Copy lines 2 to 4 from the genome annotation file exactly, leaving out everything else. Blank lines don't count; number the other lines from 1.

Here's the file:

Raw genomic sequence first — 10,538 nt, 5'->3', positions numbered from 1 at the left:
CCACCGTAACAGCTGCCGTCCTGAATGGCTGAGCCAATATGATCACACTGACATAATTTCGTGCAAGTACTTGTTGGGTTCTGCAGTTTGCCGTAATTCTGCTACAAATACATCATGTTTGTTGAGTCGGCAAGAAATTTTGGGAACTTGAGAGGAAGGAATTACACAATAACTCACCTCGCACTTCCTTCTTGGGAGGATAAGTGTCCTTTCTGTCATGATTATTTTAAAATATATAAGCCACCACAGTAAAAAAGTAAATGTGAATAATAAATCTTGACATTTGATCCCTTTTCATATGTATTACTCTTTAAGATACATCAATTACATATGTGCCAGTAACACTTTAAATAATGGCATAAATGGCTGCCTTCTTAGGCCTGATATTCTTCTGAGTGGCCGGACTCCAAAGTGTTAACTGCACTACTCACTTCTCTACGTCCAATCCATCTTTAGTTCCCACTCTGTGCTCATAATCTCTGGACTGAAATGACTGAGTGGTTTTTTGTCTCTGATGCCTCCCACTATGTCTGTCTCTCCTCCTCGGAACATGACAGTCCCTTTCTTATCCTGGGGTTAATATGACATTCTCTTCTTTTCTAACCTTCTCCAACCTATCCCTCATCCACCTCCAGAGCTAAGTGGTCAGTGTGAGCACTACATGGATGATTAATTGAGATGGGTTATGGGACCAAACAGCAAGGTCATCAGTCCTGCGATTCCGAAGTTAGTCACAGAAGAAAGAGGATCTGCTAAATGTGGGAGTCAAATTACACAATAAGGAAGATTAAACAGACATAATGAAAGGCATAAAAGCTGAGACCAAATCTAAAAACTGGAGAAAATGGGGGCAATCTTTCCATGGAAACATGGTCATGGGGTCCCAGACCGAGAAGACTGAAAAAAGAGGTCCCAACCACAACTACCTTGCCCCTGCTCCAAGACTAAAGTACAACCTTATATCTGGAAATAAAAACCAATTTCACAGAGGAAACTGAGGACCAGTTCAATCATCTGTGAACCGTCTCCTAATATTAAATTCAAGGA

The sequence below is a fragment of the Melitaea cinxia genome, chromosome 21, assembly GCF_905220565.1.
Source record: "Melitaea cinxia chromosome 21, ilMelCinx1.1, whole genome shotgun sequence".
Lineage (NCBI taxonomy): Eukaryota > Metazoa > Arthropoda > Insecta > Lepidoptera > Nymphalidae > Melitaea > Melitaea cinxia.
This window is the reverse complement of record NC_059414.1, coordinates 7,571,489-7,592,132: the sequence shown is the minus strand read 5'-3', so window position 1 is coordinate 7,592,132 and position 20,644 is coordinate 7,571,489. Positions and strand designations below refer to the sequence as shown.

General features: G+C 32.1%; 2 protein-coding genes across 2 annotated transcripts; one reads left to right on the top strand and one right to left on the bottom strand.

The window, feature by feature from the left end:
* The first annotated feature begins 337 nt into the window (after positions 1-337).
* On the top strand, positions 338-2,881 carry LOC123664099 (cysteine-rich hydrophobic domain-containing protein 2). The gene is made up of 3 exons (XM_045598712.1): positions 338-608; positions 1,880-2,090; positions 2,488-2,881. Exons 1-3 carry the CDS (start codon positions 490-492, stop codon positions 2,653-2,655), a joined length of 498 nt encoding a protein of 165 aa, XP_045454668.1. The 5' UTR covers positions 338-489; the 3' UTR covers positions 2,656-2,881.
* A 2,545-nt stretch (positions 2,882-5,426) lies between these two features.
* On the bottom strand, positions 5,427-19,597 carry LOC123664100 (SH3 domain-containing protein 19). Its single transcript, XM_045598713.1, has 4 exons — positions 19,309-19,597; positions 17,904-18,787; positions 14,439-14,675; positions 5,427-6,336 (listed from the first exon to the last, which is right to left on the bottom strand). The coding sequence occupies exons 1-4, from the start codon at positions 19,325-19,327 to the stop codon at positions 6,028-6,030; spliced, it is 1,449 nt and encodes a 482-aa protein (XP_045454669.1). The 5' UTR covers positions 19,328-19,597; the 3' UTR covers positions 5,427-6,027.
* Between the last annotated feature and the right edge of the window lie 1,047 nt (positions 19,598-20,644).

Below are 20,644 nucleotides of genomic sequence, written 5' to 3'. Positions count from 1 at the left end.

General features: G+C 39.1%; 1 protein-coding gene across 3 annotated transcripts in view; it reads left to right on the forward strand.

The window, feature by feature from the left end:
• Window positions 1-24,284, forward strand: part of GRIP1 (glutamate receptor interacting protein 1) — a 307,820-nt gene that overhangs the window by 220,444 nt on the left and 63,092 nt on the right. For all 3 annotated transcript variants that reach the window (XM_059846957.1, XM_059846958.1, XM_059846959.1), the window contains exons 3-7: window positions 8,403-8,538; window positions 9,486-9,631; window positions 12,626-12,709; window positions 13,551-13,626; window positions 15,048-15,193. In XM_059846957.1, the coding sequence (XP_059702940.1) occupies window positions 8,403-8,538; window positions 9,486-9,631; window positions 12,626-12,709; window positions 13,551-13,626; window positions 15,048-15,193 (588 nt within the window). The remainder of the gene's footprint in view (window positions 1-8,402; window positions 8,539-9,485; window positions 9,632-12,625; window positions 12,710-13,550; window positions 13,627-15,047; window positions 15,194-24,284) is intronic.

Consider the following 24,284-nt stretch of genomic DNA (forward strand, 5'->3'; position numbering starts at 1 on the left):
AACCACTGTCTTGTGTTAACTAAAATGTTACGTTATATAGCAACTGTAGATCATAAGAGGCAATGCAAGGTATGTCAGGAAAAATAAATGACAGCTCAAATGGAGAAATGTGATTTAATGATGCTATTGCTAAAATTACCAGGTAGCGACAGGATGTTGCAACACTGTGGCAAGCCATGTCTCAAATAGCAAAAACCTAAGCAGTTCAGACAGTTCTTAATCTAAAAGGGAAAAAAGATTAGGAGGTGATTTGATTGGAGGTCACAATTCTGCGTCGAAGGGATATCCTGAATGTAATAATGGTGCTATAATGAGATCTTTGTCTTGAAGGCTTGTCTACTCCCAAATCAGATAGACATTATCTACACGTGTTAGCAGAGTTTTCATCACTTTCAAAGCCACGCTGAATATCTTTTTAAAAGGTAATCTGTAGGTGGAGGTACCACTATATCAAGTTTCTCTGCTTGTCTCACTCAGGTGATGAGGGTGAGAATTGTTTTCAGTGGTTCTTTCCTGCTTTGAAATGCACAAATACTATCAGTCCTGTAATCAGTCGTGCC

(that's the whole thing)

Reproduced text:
CCACCGTAACAGCTGCCGTCCTGAATGGCTGAGCCAATATGATCACACTGACATAATTTCGTGCAAGTACTTGTTGGGTTCTGCAGTTTGCCGTAATTCTGCTACAAATACATCATGTTTGTTGAGTCGGCAAGAAATTTTGGGAACTTGAGAGGAAGGAATTACACAATAACTCACCTCGCACTTCCTTCTTGGGAGGATAAGTGTCCTTTCTGTCATGATTATTTTAAAATATATAAGCCACCACAGTAAAAAAGTAAATGTGAATAATAAATCTTGACATTTGATCCCTTTTCATATGTATTACTCTTTAAGATACATCAATTACATATGTGCCAGTAACACTTTAAATAATGGCATAAATGGCTGCCTTCTTAGGCCTGATATTCTTCTGAGTGGCCGGACTCCAAAGTGTTAACTGCACTACTCACTTCTCTACGTCCAATCCATCTTTAGTTCCCACTCTGTGCTCATAATCTCTGGACTGAAATGACTGAGTGGTTTTTTGTCTCTGATGCCTCCCACTATGTCTGTCTCTCCTCCTCGGAACATGACAGTCCCTTTCTTATCCTGGGGTTAATATGACATTCTCTTCTTTTCTAACCTTCTCCAACCTATCCCTCATCCACCTCCAGAGCTAAGTGGTCAGTGTGAGCACTACATGGATGATTAATTGAGATGGGTTATGGGACCAAACAGCAAGGTCATCAGTCCTGCGATTCCGAAGTTAGTCACAGAAGAAAGAGGATCTGCTAAATGTGGGAGTCAAATTACACAATAAGGAAGATTAAACAGACATAATGAAAGGCATAAAAGCTGAGACCAAATCTAAAAACTGGAGAAAATGGGGGCAATCTTTCCATGGAAACATGGTCATGGGGTCCCAGACCGAGAAGACTGAAAAAAGAGGTCCCAACCACAACTACCTTGCCCCTGCTCCAAGACTAAAGTACAACCTTATATCTGGAAATAAAAACCAATTTCACAGAGGAAACTGAGGACCAGTTCAATCATCTGTGAACCGTCTCCTAATATTAAATTCAAGGA

The sequence below is a fragment of the Melitaea cinxia genome, chromosome 21, assembly GCF_905220565.1.
Source record: "Melitaea cinxia chromosome 21, ilMelCinx1.1, whole genome shotgun sequence".